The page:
Reciprocal inhibition describes the process of muscles on one side of a joint relaxing to accommodate contraction on the other side of that joint. Joints are controlled by two opposing sets of muscles, extensors and flexors, which must work in synchrony for smooth movement. When a muscle spindle is stretched and the stretch reflex is activated, the opposing muscle group must be inhibited to prevent it from working against the resulting contraction of the homonymous muscle. This inhibition is accomplished by the actions of an inhibitory interneuron in the spinal cord.
The afferent of the muscle spindle bifurcates in the spinal cord. One branch innervates the alpha motor neuron that causes the homonymous muscle to contract, producing the reflex. The other branch innervates the inhibitory interneuron, which in turn innervates the alpha motor neuron that synapses onto the opposing muscle. Because the interneuron is inhibitory, it prevents the opposing alpha motor neuron from firing, thereby reducing the contraction of the opposing muscle. Without this reciprocal inhibition, both groups of muscles might contract simultaneously and work against each other.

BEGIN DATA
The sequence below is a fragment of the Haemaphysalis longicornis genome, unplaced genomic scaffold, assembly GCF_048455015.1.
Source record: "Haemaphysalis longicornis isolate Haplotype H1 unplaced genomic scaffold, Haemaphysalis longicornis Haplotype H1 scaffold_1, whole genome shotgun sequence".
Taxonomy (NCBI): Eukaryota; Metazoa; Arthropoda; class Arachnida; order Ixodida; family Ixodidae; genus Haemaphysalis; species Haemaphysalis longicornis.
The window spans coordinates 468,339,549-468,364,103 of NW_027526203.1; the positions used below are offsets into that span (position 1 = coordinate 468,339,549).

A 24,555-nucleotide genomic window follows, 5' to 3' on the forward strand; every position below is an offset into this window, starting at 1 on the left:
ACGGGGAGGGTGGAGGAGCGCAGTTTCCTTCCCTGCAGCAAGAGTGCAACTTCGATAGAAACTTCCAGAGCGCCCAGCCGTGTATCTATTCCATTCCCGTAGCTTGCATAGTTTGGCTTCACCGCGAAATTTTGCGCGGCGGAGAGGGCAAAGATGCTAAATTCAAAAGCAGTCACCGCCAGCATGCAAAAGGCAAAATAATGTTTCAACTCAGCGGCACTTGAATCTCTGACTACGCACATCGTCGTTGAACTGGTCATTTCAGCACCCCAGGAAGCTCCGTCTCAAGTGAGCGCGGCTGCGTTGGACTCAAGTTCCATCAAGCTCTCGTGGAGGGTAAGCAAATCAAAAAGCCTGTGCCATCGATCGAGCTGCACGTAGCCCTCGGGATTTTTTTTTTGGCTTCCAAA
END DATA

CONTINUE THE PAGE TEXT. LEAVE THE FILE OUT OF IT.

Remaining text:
If opposing muscles were to contract at the same time, a muscle tear can occur. This may occur during physical activities, such as running, during which muscles that oppose each other are engaged and disengaged sequentially to produce coordinated movement. Reciprocal inhibition facilitates ease of movement and is a safeguard against injury. However, if a "misfiring" of motor neurons occurs, causing simultaneous contraction of opposing muscles, a tear can occur. For example, if the quadriceps femoris and hamstring contract simultaneously at a high intensity, the stronger muscle (usually the quadriceps) overpowers the weaker muscle (hamstrings). This can result in a common injury known as a pulled hamstring.
|This article relies largely or entirely upon a single source. (March 2013)|
“ When the central nervous system sends a message to the agonist muscle (muscle causing movement) to contract, the tension in the antagonist muscle (muscle opposing movement) is inhibited by impulses from motor neurons, and thus must simultaneously relax. This neural phenomenon is called reciprocal inhibition.
Taken from Massage Therapy Principles & Practices by Susan Salvo1999,pg 161
1. Reciprocal inhibition in man. http://www.ncbi.nlm.nih.gov/pubmed/8299401
2. Neuroscience Online, Chapter 2: Spinal Reflexes and Descending Motor Pathways. James Knierim, Ph.D., Department of Neuroscience, The Johns Hopkins University http://neuroscience.uth.tmc.edu/s3/chapter02.html